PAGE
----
Guinea pigs squeal over Yahoo home page test
Some people selected to try the new Yahoo home page don't like it. One top complaint: it's harder to check e-mail. Another: Yahoo won't let selected users out of the test.
Some people Yahoo selected to test aaren't happy with their involuntary guinea pig status.
On the blog post from Tapan Bhat announcing the new Yahoo front page, the commentary begins with a number of favorable comments and several requests by people who want to try it out, but soon, the complaints start bubbling up too.
A common complaint is that it's harder for a user to get to e-mail.
"I do not like this. I did not ask for it to be changed. It scares me that you have control over my computer to change only mine in the office and no one else's," wrote user Terri. "E-mail sucks. You have to go through four screens before you can read your e-mail. I want the old Yahoo back. You changed this; I did not. How do I change it back?"
Wrote user AG55: "Terrible! Takes too long to get to e-mail. Extra steps....yuck. I'm all for new, but make it more efficient."
User dlfarley thought he'd been hijacked to another site, but once he figured out it was a beta test, gave Yahoo a thumbs-up for an easy-to-use, fast site.
And alstrooper griped, "I have written to the support group to find out how to get the original Yahoo page back. The answer is, you cannot. I am now stuck with having to click and navigate multiple times to get to my normal e-mail screen instead of doing it in one click. I used to be able to hover over the weather icon to see current weather quickly; now I have to take the time to log in, navigate, and click. With all the negative feedback I have read on this board and zero response from Yahoo, I can only assume they do not care, and longtime users will move on out of sheer frustration."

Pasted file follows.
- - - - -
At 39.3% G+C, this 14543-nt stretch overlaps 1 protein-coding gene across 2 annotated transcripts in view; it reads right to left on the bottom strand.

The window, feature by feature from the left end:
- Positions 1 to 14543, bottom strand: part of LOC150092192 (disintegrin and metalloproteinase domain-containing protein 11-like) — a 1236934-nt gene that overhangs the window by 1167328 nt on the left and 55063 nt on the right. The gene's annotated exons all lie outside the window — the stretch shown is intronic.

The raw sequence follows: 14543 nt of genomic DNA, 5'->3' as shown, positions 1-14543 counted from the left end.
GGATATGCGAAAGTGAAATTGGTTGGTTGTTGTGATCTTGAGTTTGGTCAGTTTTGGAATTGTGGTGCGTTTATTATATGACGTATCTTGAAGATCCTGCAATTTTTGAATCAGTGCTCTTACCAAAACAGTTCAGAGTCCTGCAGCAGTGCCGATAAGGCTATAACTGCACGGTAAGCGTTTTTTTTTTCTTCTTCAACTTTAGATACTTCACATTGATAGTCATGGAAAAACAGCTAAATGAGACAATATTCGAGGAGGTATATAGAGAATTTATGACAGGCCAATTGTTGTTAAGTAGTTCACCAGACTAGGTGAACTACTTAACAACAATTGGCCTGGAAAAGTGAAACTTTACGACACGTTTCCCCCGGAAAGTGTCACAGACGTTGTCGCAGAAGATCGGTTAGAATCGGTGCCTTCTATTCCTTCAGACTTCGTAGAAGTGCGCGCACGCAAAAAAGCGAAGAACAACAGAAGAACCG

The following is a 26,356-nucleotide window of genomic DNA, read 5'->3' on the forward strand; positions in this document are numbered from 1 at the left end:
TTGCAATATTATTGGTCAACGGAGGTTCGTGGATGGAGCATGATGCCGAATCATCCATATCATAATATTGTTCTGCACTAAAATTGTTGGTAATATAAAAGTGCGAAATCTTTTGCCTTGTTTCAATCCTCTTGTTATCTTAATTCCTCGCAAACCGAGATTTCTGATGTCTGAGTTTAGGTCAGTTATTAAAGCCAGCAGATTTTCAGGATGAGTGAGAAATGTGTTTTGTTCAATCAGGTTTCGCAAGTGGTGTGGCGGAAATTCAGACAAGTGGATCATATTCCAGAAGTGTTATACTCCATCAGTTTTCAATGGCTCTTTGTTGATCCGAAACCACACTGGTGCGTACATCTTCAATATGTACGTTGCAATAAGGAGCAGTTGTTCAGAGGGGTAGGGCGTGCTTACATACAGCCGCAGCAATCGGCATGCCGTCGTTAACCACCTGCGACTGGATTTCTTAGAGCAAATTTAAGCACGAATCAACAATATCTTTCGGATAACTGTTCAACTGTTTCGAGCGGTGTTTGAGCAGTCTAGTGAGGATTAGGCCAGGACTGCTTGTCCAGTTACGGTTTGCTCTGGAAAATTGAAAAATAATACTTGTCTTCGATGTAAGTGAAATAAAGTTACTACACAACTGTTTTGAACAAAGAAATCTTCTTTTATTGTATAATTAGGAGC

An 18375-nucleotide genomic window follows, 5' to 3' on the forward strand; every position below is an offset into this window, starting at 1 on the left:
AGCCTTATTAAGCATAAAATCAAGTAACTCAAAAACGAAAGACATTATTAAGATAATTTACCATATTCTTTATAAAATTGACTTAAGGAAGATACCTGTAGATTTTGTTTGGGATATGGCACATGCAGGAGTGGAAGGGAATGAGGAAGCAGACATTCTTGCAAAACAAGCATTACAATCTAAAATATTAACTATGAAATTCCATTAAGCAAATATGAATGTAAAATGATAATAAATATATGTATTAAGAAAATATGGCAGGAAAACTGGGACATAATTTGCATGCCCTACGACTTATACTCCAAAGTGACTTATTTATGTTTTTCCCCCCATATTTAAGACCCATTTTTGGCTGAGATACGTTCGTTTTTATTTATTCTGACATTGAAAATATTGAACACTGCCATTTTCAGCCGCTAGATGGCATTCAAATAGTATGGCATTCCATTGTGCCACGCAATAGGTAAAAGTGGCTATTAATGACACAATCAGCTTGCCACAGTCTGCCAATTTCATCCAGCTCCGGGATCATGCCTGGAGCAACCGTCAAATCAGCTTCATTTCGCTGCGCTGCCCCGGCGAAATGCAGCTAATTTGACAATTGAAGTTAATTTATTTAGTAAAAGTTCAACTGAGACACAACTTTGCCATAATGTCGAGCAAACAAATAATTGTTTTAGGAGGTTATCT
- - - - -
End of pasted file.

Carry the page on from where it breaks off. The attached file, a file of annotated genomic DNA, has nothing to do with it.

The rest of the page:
Yahoo said it randomly picked users for "bucket testing," in which it compares how things work for users in different buckets. Because the company wants to get statistically significant results, not the biased ones that come from those who self-select, it won't let people in or out of the test. Future phases of the test will implement new features, and presumably, the company will notice if people overall reject the new site by using it less.
Update 2:02 p.m. PDT: Yahoo had this to say about the change: "Yahoo is committed to creating innovative, easy-to-use products. When making changes to Yahoo.com, one of the most trafficked pages on the Web, we understand that it is important to carefully test our innovations and listen to our users. Not every person will like every change, but we value all feedback and strive to keep consumers at the heart of our product development process. Testing and gathering user feedback have always been a significant part of our product development process, and we encourage people in the test groups to send us feedback via a link at the top of the new page."